CHARITY EXPEDITION TO KENYA - SEPTEMBER 2012
This charity to Kenya was mainly aimed to help the local community build a better life. CMC Engineering has sponsored Samuel Moore, a student from London, United Kingdom to experience the amazing work and unforgettable that goes on to support these community. Read his story below:
I am writing to thank you once again for your kind generosity in sponsoring my charity expedition to Kenya. It was an amazing and unforgettable experience which not only resulted in helping communities to build a better life for themselves but has also provided me with invaluable skills and experience to support my own personal development as I move into further education. As promised, I have enclosed some photographs and an outline of my expedition for your perusal. The expedition itself lasted over a month and I have many stories to tell but I have tried to keep this brief as I know you are an extremely busy man.
During the expedition, we stayed at four camps; Camp Tsavo, Camp Shimoni, Camp Muhaka and Camp Kaya.
Camp Tsavo was a six hour drive from Mombasa and it was a secluded camp in an animal reserve. Here we covered animal welfare which included animal tracking (checking the health of animals and ensuring they were in the correct location). Whilst we were there we also undertook some work at two local schools in villages who were struggling to feed and hydrate both the children and staff. Here we built a flood defence wall, plastered a classroom and laid the foundations for another. We also helped to build welfare facilities and planted seedlings in the hope that the village would have a successful crop.
was a camp based near the ocean. Here we cleared land of litter and rubbish left by careless tourists and prepared the foundations and main structure for a restaurant which was being built in order to boost the tourist industry and in doing so provide much needed employment for the area. This was very hard work and involved removing rubble and transporting sand and supplies using an old wheelbarrow through the village to the worksite.
– here we undertook the majority of the work within the camp itself. We worked for six out of the seven days with the last day being our only rest day. The main objective here was to build a trench to house a grey water system. The work comprised of digging a ten foot deep by eight feet wide hole and a fifteen foot long trench to run alongside it. We also dug a four foot by six foot hole that was for a completely different water system. Grey water systems are designed to capture waste water (from washing, cooking etc) in order for it to be recycled for later use such in watering crops etc, which would obviously be a huge benefit for a community already lacking in regular supplies of water.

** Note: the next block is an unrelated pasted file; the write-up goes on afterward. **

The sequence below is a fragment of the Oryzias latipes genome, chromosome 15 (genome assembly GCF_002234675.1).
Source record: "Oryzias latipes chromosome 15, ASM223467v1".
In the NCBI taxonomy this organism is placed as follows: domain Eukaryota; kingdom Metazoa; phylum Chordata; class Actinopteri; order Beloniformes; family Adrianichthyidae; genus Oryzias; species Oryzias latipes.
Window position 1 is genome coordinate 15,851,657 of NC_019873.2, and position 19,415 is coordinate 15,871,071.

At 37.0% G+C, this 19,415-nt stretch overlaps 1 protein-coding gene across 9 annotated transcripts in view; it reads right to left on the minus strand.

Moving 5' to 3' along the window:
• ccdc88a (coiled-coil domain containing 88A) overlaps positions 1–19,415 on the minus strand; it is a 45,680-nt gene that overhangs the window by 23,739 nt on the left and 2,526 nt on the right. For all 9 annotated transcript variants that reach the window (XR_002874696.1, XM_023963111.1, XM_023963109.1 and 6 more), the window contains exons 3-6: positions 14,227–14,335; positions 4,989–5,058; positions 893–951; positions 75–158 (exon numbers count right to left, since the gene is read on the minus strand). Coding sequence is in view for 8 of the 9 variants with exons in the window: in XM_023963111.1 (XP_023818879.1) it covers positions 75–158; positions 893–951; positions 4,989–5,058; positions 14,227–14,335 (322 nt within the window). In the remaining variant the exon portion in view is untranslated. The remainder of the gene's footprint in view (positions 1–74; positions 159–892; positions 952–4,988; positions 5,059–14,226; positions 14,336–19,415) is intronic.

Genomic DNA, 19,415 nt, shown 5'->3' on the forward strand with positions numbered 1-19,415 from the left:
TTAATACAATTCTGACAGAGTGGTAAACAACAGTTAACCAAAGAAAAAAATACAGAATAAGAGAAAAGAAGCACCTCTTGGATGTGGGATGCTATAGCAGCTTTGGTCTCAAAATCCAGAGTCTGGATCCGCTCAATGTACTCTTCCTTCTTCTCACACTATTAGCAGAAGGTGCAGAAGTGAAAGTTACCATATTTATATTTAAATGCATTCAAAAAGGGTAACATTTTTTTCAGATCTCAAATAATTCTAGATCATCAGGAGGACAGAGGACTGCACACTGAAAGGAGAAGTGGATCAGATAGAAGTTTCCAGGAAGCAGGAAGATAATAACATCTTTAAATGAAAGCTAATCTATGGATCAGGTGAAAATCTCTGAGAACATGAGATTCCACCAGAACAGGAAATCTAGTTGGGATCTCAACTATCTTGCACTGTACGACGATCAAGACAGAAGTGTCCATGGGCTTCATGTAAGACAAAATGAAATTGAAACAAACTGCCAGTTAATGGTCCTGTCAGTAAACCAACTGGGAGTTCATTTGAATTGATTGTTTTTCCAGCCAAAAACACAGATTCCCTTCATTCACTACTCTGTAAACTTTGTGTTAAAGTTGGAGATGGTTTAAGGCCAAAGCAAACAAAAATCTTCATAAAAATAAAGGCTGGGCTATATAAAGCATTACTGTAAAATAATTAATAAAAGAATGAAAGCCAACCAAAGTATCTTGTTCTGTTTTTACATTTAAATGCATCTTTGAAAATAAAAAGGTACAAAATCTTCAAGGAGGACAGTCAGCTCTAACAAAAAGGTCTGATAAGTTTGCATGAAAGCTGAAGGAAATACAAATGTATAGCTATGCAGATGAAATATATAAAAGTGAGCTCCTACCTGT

Muhaka and Kaya were both camps that were close to one another so in the evenings we would all go out, after a hard day’s work, and play the other camp at football. We would mingle with the local children to have a game for an hour every evening and here we got to know the local community and earn their respect.
We were at Kaya for a shorter amount of time but here was more hands-on in every way. Every morning we would have to do ‘water runs’ which involved taking a cart full of eleven jerry cans about half a mile down the road to a local water pump where we would have to pump water to fill jerry cans, each of them holding twenty litres and then carry them all back up the hill to the camp in the cart. At Kaya we also cleared land down the road near the sacred forest for the planting of seedlings and we dug some holes for chilli plants which the communities would eventually sell.
I have tried to keep this as short as possible for you but I hope it has given you an insight as to the amazing work that goes on to support these communities and it is certainly an experience that will be with me for the rest of my life.
Thank you once again for your generosity and support.